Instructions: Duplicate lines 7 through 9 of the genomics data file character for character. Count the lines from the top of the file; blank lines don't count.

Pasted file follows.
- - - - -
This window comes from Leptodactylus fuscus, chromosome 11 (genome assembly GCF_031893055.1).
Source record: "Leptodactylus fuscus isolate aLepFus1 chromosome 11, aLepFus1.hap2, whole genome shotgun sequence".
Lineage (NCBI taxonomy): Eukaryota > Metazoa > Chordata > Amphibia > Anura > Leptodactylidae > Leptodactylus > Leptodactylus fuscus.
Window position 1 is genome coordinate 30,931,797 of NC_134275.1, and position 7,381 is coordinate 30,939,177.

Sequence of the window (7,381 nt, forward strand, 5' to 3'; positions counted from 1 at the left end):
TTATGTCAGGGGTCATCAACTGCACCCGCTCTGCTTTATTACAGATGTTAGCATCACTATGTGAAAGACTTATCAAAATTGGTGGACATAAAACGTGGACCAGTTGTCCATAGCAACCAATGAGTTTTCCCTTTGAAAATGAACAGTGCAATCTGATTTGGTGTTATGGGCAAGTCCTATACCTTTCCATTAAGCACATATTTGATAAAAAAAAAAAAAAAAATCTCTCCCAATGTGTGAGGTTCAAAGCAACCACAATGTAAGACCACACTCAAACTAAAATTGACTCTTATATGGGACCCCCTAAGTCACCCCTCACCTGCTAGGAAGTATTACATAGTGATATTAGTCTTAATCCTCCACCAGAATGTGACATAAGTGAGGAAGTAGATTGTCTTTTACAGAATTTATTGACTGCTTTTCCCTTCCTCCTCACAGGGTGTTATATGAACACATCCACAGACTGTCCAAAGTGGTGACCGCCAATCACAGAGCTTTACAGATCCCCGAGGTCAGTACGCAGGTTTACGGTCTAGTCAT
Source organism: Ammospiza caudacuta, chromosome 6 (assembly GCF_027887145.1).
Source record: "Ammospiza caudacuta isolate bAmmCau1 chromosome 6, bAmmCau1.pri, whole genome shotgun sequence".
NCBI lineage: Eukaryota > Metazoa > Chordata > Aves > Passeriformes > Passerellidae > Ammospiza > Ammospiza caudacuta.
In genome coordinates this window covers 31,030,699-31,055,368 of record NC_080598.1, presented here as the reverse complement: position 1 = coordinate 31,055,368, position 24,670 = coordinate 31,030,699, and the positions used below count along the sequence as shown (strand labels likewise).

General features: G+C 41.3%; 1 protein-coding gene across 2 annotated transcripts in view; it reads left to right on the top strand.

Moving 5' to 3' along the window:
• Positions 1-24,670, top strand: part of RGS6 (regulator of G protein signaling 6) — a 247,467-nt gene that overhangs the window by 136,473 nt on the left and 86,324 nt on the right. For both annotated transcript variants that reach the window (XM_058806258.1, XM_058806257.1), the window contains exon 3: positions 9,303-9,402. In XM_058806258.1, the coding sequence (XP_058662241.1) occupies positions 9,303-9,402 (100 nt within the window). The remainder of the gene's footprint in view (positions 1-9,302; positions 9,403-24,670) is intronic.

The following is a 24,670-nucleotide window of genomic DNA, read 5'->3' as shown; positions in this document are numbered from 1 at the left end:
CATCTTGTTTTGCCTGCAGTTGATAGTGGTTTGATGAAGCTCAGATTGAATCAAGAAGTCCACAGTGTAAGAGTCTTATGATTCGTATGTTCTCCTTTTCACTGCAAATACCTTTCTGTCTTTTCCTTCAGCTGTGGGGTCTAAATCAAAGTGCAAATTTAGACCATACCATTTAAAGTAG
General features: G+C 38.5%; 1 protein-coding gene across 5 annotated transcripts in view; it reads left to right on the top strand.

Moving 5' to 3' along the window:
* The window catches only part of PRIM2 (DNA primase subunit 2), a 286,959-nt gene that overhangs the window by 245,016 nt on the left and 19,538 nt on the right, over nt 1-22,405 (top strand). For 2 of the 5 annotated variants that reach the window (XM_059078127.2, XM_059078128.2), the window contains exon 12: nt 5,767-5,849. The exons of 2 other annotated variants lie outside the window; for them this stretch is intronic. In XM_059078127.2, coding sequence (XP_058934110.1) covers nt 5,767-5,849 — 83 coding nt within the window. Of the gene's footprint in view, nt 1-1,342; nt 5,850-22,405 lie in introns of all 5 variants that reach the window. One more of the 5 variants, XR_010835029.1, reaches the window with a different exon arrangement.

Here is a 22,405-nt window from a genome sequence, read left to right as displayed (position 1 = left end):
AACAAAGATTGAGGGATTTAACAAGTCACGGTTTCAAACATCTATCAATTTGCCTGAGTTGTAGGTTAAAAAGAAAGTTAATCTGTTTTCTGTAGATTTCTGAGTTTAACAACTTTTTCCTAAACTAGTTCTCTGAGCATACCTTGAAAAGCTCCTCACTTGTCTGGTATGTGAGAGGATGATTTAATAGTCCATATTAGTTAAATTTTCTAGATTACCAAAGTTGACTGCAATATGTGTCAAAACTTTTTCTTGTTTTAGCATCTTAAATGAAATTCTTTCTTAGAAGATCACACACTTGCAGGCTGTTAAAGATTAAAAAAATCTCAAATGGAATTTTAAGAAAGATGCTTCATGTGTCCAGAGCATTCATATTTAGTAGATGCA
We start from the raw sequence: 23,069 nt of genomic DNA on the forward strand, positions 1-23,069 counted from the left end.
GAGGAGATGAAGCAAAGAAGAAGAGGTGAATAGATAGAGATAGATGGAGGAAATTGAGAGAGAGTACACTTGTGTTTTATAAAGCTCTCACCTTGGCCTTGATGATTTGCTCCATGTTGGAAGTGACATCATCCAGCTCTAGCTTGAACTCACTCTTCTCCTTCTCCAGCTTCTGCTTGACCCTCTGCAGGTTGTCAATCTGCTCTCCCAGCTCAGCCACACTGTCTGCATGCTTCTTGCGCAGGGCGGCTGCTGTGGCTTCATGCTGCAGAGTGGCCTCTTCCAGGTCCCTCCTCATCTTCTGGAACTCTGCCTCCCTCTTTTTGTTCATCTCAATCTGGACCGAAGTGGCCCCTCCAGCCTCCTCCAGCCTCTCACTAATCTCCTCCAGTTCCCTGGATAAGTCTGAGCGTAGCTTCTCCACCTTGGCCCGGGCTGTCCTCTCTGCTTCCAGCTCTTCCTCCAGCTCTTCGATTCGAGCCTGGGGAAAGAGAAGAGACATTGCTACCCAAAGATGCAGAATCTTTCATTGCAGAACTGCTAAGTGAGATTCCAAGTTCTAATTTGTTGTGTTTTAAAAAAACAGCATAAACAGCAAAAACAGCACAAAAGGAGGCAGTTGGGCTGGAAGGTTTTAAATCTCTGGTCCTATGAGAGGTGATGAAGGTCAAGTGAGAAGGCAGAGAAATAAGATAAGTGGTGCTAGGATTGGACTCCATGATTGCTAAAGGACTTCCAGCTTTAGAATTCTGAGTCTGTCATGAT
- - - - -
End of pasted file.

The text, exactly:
Source organism: Ammospiza caudacuta, chromosome 6 (assembly GCF_027887145.1).
Source record: "Ammospiza caudacuta isolate bAmmCau1 chromosome 6, bAmmCau1.pri, whole genome shotgun sequence".
NCBI lineage: Eukaryota > Metazoa > Chordata > Aves > Passeriformes > Passerellidae > Ammospiza > Ammospiza caudacuta.